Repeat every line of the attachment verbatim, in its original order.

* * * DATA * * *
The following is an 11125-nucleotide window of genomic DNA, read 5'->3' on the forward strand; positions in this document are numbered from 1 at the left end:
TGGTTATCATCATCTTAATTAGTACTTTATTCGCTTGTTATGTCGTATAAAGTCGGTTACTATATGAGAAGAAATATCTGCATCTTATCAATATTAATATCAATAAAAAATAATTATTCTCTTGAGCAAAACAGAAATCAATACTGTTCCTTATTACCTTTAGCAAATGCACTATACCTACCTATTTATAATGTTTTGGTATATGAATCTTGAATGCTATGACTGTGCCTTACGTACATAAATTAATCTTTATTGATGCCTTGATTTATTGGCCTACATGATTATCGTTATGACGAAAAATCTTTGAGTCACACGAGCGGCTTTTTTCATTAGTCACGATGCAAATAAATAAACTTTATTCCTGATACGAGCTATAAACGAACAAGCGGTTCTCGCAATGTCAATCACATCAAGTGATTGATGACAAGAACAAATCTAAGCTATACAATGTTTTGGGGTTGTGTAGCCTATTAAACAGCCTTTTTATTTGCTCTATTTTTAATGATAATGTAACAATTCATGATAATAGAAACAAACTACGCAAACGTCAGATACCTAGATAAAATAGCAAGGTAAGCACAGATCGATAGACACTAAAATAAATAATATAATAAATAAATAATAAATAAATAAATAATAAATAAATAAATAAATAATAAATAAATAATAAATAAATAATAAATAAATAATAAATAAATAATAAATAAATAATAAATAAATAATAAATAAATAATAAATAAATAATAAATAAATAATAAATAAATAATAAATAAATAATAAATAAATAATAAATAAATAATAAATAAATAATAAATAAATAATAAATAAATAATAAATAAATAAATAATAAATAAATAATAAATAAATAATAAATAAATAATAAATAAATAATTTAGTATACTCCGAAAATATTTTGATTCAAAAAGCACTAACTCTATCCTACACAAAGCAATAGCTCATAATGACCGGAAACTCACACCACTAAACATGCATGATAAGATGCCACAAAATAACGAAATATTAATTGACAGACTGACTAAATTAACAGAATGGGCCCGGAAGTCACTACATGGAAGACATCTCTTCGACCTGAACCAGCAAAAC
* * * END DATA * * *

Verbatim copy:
The following is an 11125-nucleotide window of genomic DNA, read 5'->3' on the forward strand; positions in this document are numbered from 1 at the left end:
TGGTTATCATCATCTTAATTAGTACTTTATTCGCTTGTTATGTCGTATAAAGTCGGTTACTATATGAGAAGAAATATCTGCATCTTATCAATATTAATATCAATAAAAAATAATTATTCTCTTGAGCAAAACAGAAATCAATACTGTTCCTTATTACCTTTAGCAAATGCACTATACCTACCTATTTATAATGTTTTGGTATATGAATCTTGAATGCTATGACTGTGCCTTACGTACATAAATTAATCTTTATTGATGCCTTGATTTATTGGCCTACATGATTATCGTTATGACGAAAAATCTTTGAGTCACACGAGCGGCTTTTTTCATTAGTCACGATGCAAATAAATAAACTTTATTCCTGATACGAGCTATAAACGAACAAGCGGTTCTCGCAATGTCAATCACATCAAGTGATTGATGACAAGAACAAATCTAAGCTATACAATGTTTTGGGGTTGTGTAGCCTATTAAACAGCCTTTTTATTTGCTCTATTTTTAATGATAATGTAACAATTCATGATAATAGAAACAAACTACGCAAACGTCAGATACCTAGATAAAATAGCAAGGTAAGCACAGATCGATAGACACTAAAATAAATAATATAATAAATAAATAATAAATAAATAAATAATAAATAAATAAATAAATAATAAATAAATAATAAATAAATAATAAATAAATAATAAATAAATAATAAATAAATAATAAATAAATAATAAATAAATAATAAATAAATAATAAATAAATAATAAATAAATAATAAATAAATAATAAATAAATAATAAATAAATAATAAATAAATAATAAATAAATAATAAATAAATAATAAATAAATAAATAATAAATAAATAATAAATAAATAATAAATAAATAATAAATAAATAATTTAGTATACTCCGAAAATATTTTGATTCAAAAAGCACTAACTCTATCCTACACAAAGCAATAGCTCATAATGACCGGAAACTCACACCACTAAACATGCATGATAAGATGCCACAAAATAACGAAATATTAATTGACAGACTGACTAAATTAACAGAATGGGCCCGGAAGTCACTACATGGAAGACATCTCTTCGACCTGAACCAGCAAAAC